This is how we love Christmas cake around here.

No, we’re not going insane. We just like how versatile it can be over the years. Never the same, yet not entirely different either.

This year, I’ve decided to combine our favourites from the past to create a unique and delicate cake. Most definitely number one of the Christmas cake hall of fame.
Picture plump and fragrant dried and glacé fruits, and whole almonds, held together in the shape of a cake thanks to a rich and moist batter.

Do make it now and you’ll have a lovely cake to devour on the twenty-fifth.

To make this cake you’ll need:
250g raisins
125g sultanans
300g dates, pitted
250g dried apricots
50g glacé cherries
1 candied mandarine
1 andied slice of lemon
3 vanilla beans
250g boiling water
250g whole almonds

Finely dice the candied mandarine and lemon slice.

Place all the fruits into a glasse bowl.

Using a sharp knife, cut the vanilla beans open, and scrape the seeds out. Add both to the fruit mixture.

Pour the boiling water over the fruits.

Cover tightly with cling film and allow to rest for a couple of hours, or until the water has been absorbed.

Do not forget to give it a gentle shake every now and then.

Meanwhile, toast the almonds. Heat a large frying pan and place the almonds in there. Cook over medium heat, shaking as you do so, until you can smell a definite almond aroma. Take care not to burn them, a couple of minutes should be enough to get the best from them.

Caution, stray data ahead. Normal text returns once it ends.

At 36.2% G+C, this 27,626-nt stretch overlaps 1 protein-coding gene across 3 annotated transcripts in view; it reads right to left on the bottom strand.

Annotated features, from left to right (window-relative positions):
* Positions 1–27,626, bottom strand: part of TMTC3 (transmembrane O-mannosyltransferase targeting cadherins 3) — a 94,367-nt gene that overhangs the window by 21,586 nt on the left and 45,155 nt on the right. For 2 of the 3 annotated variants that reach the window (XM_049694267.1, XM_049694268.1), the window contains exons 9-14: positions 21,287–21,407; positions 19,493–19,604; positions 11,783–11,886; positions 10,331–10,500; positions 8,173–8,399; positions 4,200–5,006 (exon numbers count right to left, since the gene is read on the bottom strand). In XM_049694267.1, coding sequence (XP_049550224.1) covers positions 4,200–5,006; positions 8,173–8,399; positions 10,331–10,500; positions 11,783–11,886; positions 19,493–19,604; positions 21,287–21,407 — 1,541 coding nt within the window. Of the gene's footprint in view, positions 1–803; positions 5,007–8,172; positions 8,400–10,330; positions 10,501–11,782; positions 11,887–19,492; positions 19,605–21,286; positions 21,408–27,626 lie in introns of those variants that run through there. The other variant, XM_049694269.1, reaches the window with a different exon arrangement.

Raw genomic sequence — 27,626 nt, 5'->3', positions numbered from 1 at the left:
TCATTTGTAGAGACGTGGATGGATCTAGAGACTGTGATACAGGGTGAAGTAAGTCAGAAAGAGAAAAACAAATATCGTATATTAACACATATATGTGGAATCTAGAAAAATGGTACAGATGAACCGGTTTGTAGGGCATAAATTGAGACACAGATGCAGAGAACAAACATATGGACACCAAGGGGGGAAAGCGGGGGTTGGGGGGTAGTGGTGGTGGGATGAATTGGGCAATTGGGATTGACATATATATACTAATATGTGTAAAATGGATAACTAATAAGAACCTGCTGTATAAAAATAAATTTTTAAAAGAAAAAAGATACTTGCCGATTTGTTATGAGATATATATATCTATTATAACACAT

I love how toasted almonds have that slight savouriness due to the smoky flavour. Try not to munch on them because they do add a nice crunch to the cake.

And get on with the batter:
170g butter, at room temperature
170g light brown sugar
200g flour
175g ground almonds
4 eggs
3 tbsp golden syrup
2 small apples

As usual, make sure you have all the ingredients ready: weighed and measured.

Start by creaming the butter. If you’re anything like me, you’ll never think of getting the butter to room temperature before making the cake. Luckily, I’ve developped a foolproof method. Place the cold diced butter into a heat-safe bowl and heat until half the butter is melted. Then quickly turn onto you’re stand mixer, which will do the remaining job.

Mix in the sugar.

And golden syrup.

Now, you need to peel and grate the apples. Discard the peels and cores. All you keep is the juicy flesh.
I don’t know about you but I love that first picture and totally think about printing, framing and hanging it onto my kitchen wall. Naked apples look good.

Mix in the flour and ground almonds, then the grated apples. It’s totally normal for the batter to look lumpy.

Finally fold in both the toasted almonds and plump fruits.

Preheat the oven to 140°C.

Fill two tins: one 16cm and one 18cm. As you can see from the picture above, I decided to go for a 18cm plus a thin 16cm and a tiny loaf. But really, do as you wish.

Bake the cakes for 1h30 or until firm to the touch. Allow to cool slightly before removing from the tins.

Wrap in parchment paper, and foil. And keep until ready to decorate.

Hopefully, I’ll see you again next week for an update on marzipan and fondant. In the meantime, I wish you all the best for the holidays – and the year to come. xx